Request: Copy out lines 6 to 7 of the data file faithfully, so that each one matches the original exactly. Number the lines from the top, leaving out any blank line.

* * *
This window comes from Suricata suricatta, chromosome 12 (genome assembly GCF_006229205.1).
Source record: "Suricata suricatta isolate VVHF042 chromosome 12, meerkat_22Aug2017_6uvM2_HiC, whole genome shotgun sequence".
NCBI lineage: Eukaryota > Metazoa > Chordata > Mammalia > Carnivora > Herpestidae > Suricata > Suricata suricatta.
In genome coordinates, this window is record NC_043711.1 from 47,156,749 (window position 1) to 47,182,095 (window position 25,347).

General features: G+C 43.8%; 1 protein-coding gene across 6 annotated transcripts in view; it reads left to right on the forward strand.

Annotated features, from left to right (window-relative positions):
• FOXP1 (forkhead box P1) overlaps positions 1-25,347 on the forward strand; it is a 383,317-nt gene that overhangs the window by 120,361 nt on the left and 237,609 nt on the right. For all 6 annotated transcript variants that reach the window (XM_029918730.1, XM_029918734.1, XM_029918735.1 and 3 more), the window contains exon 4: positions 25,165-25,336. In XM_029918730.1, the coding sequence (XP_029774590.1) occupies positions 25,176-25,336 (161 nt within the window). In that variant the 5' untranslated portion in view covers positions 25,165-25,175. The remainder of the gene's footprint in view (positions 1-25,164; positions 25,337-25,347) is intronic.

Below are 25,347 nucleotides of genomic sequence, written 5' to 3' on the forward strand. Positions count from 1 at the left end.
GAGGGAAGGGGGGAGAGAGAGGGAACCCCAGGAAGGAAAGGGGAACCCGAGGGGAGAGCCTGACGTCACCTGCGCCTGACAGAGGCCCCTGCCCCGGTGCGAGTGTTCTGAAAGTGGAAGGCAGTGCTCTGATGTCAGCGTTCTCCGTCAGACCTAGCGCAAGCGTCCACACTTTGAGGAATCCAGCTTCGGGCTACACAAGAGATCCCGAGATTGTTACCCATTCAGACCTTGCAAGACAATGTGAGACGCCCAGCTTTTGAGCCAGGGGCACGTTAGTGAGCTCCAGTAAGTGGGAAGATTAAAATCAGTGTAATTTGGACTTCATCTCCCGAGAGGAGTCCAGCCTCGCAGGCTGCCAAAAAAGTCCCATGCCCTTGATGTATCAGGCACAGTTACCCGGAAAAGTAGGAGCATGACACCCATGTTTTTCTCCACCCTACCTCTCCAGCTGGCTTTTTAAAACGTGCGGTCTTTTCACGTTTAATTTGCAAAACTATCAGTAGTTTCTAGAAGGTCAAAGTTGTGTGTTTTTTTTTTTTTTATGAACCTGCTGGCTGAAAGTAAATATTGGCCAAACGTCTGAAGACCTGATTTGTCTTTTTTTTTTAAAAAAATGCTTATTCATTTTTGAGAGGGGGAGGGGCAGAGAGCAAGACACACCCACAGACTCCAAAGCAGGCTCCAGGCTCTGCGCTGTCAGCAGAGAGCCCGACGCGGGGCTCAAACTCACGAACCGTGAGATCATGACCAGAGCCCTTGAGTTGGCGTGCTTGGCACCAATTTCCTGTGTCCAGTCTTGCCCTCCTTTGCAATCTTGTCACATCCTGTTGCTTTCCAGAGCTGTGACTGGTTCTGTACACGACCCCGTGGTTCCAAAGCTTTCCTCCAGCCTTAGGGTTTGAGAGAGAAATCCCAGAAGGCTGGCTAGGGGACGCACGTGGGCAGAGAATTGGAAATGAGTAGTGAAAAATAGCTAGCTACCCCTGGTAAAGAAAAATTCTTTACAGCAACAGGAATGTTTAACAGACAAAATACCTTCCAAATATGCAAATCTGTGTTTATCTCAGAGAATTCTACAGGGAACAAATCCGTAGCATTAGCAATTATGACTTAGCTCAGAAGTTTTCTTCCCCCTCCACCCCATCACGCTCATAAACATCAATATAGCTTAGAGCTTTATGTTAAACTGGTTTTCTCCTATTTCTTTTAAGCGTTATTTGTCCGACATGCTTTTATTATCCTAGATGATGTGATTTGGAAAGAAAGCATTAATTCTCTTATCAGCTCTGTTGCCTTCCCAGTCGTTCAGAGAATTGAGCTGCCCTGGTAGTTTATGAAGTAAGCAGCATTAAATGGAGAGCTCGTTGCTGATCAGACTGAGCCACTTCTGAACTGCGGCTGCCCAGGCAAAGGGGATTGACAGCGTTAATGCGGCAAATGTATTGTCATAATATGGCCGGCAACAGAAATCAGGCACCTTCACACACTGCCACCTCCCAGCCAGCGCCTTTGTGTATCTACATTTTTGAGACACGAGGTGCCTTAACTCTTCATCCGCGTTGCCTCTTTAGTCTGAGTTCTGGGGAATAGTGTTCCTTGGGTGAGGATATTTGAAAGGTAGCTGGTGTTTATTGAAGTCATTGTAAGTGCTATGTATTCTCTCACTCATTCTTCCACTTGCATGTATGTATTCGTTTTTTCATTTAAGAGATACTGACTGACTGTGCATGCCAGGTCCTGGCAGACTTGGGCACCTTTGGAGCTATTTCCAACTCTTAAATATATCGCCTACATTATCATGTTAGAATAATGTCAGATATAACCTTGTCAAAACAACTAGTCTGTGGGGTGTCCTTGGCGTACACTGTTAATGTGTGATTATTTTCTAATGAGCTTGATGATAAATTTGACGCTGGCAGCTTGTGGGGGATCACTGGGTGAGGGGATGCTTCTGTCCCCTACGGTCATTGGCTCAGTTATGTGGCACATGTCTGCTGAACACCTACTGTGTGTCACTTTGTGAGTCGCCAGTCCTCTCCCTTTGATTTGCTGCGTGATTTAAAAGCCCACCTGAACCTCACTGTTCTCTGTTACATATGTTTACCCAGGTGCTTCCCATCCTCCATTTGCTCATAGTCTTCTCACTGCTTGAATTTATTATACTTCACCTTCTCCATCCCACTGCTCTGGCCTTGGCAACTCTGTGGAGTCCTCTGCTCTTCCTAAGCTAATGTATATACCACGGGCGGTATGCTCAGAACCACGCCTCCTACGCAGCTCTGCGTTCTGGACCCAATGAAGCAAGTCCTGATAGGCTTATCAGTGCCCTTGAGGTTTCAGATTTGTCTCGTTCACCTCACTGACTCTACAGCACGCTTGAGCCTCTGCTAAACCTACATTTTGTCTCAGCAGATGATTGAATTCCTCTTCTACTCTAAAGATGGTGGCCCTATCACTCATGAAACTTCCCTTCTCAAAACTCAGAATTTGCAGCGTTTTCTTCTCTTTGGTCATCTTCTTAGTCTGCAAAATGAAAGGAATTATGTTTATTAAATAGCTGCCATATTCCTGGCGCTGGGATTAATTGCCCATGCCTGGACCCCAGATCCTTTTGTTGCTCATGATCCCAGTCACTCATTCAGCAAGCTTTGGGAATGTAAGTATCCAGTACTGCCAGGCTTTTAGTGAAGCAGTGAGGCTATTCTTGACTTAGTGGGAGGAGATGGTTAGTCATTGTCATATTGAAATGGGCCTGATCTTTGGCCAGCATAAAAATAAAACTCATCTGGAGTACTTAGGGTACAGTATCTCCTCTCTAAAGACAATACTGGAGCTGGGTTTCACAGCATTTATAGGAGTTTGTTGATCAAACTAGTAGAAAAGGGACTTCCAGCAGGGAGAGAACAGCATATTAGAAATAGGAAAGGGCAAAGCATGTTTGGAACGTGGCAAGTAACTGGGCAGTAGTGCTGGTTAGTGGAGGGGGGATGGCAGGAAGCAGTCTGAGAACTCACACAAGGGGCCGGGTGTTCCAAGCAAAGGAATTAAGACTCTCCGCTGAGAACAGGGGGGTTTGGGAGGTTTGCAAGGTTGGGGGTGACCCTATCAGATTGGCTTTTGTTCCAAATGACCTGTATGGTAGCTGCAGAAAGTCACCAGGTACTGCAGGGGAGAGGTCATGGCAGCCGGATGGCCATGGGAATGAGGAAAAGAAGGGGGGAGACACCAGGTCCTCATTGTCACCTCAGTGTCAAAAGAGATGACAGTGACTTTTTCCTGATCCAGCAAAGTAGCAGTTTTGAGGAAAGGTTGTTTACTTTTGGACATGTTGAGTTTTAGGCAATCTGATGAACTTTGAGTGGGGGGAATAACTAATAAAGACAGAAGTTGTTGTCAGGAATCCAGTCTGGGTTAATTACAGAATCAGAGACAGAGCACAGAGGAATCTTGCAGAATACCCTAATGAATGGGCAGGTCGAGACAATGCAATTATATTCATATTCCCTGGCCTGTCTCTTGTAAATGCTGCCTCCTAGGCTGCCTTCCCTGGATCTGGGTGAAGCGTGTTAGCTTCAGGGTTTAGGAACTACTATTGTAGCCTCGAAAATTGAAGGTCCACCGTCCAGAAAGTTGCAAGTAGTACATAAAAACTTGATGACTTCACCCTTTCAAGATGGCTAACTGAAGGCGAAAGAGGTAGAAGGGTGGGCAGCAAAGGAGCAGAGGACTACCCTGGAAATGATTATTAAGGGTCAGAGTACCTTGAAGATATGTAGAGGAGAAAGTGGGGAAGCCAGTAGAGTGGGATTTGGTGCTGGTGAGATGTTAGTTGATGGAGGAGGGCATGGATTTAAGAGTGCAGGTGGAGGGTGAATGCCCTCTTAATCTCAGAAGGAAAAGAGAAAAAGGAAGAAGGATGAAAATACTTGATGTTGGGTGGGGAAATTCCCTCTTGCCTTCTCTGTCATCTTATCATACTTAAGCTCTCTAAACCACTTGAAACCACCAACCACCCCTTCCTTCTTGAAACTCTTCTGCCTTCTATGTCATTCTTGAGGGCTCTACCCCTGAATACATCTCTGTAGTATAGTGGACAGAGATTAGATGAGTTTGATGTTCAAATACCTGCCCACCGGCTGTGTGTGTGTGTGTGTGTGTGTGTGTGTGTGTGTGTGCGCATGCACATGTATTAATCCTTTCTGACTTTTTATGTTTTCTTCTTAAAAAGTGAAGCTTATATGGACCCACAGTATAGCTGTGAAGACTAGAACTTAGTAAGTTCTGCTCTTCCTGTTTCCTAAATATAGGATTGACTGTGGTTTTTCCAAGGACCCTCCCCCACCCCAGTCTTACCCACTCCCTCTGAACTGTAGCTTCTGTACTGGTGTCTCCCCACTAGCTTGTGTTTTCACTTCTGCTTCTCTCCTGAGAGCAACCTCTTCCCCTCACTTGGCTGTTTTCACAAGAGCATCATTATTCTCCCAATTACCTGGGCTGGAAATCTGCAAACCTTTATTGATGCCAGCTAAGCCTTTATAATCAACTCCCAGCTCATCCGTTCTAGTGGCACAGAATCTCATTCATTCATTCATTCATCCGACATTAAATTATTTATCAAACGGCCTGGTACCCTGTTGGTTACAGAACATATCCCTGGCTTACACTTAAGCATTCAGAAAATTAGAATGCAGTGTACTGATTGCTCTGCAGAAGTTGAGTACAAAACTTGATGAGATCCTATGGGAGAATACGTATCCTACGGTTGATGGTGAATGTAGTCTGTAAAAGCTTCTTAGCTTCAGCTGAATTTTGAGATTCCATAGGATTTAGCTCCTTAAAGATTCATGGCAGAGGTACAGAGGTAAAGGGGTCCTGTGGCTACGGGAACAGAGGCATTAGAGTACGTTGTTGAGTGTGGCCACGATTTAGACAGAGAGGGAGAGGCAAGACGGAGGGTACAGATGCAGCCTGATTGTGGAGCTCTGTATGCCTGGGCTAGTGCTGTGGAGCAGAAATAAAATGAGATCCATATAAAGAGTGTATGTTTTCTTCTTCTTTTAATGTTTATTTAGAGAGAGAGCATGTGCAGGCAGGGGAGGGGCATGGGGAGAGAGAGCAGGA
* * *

Annotated features, from left to right (window-relative positions):
• FOXP1 (forkhead box P1) overlaps positions 1-25,347 on the forward strand; it is a 383,317-nt gene that overhangs the window by 120,361 nt on the left and 237,609 nt on the right. For all 6 annotated transcript variants that reach the window (XM_029918730.1, XM_029918734.1, XM_029918735.1 and 3 more), the window contains exon 4: positions 25,165-25,336. In XM_029918730.1, the coding sequence (XP_029774590.1) occupies positions 25,176-25,336 (161 nt within the window). In that variant the 5' untranslated portion in view covers positions 25,165-25,175. The remainder of the gene's footprint in view (positions 1-25,164; positions 25,337-25,347) is intronic.